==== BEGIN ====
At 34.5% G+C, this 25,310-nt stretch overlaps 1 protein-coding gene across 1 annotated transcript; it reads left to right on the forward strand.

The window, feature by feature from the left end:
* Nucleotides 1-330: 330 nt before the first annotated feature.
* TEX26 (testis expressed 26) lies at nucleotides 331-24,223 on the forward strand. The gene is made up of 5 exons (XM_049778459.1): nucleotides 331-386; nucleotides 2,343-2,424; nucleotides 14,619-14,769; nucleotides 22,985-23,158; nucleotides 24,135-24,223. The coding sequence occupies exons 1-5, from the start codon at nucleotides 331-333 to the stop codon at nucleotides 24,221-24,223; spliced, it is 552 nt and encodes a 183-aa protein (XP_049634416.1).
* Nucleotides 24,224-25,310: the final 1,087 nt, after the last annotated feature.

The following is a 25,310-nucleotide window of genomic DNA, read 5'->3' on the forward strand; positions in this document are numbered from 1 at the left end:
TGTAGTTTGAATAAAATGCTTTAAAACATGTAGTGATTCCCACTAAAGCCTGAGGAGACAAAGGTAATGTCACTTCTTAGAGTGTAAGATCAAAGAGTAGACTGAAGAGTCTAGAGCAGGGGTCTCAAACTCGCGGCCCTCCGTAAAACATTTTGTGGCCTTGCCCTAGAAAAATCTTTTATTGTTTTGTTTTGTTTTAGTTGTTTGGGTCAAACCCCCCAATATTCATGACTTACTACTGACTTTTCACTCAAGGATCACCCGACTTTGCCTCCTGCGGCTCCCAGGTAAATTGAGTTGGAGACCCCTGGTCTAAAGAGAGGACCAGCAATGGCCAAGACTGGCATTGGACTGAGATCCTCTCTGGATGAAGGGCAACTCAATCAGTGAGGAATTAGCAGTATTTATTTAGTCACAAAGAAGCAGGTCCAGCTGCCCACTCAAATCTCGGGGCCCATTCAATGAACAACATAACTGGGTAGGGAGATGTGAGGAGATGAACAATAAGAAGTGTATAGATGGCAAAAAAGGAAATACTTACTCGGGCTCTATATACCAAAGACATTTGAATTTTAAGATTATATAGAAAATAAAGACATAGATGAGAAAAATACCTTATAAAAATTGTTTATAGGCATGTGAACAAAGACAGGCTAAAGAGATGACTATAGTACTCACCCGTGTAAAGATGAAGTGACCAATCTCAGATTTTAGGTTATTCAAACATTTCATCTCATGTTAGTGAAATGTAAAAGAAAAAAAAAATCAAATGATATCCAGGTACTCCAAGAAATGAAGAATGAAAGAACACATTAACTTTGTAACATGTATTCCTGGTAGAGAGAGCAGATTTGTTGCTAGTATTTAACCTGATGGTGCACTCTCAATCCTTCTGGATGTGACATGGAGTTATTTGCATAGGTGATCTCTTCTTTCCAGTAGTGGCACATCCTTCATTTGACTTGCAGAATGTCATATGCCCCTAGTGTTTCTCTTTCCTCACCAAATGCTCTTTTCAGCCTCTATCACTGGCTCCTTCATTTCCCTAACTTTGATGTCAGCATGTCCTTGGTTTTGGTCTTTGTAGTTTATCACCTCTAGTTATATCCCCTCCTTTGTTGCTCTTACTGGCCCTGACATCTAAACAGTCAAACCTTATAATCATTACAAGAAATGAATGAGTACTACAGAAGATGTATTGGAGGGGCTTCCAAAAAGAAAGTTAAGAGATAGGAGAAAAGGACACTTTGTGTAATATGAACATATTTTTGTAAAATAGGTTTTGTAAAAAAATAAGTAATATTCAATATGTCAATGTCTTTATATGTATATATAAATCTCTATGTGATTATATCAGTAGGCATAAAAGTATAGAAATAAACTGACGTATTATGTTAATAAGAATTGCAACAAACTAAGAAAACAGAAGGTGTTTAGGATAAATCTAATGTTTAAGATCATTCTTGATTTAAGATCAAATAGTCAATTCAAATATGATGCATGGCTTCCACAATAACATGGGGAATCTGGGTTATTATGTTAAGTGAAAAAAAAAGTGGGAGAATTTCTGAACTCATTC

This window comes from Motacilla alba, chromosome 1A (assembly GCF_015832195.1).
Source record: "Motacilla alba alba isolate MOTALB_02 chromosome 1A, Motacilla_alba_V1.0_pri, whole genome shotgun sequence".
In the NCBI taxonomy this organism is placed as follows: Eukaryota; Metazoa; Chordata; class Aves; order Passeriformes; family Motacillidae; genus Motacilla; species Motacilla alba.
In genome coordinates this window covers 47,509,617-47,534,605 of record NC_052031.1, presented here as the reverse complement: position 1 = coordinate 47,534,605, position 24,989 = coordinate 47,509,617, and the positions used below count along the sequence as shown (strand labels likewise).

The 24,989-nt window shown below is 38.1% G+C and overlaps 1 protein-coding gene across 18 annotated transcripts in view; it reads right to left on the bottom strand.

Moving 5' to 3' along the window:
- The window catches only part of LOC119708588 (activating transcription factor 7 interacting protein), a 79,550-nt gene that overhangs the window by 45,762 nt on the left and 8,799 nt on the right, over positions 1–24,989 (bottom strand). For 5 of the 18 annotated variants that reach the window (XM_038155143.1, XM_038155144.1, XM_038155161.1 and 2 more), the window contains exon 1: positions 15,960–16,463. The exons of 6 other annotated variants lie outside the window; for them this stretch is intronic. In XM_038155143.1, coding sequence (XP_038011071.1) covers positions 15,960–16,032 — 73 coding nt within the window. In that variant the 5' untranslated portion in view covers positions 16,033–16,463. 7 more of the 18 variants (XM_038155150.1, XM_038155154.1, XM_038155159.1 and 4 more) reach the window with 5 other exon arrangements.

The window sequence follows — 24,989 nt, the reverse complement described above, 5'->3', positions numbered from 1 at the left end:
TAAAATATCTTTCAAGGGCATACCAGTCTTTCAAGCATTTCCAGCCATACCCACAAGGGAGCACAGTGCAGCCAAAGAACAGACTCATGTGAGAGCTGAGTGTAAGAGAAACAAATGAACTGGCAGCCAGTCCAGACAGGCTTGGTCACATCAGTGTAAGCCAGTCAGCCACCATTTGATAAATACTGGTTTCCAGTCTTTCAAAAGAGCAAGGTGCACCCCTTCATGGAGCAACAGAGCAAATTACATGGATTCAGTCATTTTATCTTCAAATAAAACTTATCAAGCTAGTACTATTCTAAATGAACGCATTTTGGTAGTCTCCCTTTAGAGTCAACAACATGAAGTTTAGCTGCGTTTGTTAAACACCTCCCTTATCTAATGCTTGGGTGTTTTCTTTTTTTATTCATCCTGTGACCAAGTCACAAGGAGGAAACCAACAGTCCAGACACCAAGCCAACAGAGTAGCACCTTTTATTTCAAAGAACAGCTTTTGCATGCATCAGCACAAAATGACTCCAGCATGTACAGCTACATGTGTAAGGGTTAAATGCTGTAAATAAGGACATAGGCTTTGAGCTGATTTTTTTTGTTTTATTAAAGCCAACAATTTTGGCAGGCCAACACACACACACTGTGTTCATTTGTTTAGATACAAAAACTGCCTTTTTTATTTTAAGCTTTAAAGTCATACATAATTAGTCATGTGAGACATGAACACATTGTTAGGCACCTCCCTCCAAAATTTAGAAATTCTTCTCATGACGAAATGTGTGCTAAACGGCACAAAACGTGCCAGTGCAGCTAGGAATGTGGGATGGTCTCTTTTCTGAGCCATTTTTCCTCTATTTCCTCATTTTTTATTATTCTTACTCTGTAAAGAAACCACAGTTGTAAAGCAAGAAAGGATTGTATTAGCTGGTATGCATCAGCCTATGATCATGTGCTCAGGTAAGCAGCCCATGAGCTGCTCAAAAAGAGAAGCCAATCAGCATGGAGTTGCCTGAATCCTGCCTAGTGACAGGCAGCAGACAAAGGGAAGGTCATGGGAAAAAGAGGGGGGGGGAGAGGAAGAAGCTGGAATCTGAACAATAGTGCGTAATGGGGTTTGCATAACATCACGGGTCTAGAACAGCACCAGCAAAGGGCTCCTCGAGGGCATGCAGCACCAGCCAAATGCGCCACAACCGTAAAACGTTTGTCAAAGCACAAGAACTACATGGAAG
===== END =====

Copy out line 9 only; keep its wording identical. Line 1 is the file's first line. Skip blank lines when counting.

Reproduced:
Source record: "Motacilla alba alba isolate MOTALB_02 chromosome 1A, Motacilla_alba_V1.0_pri, whole genome shotgun sequence".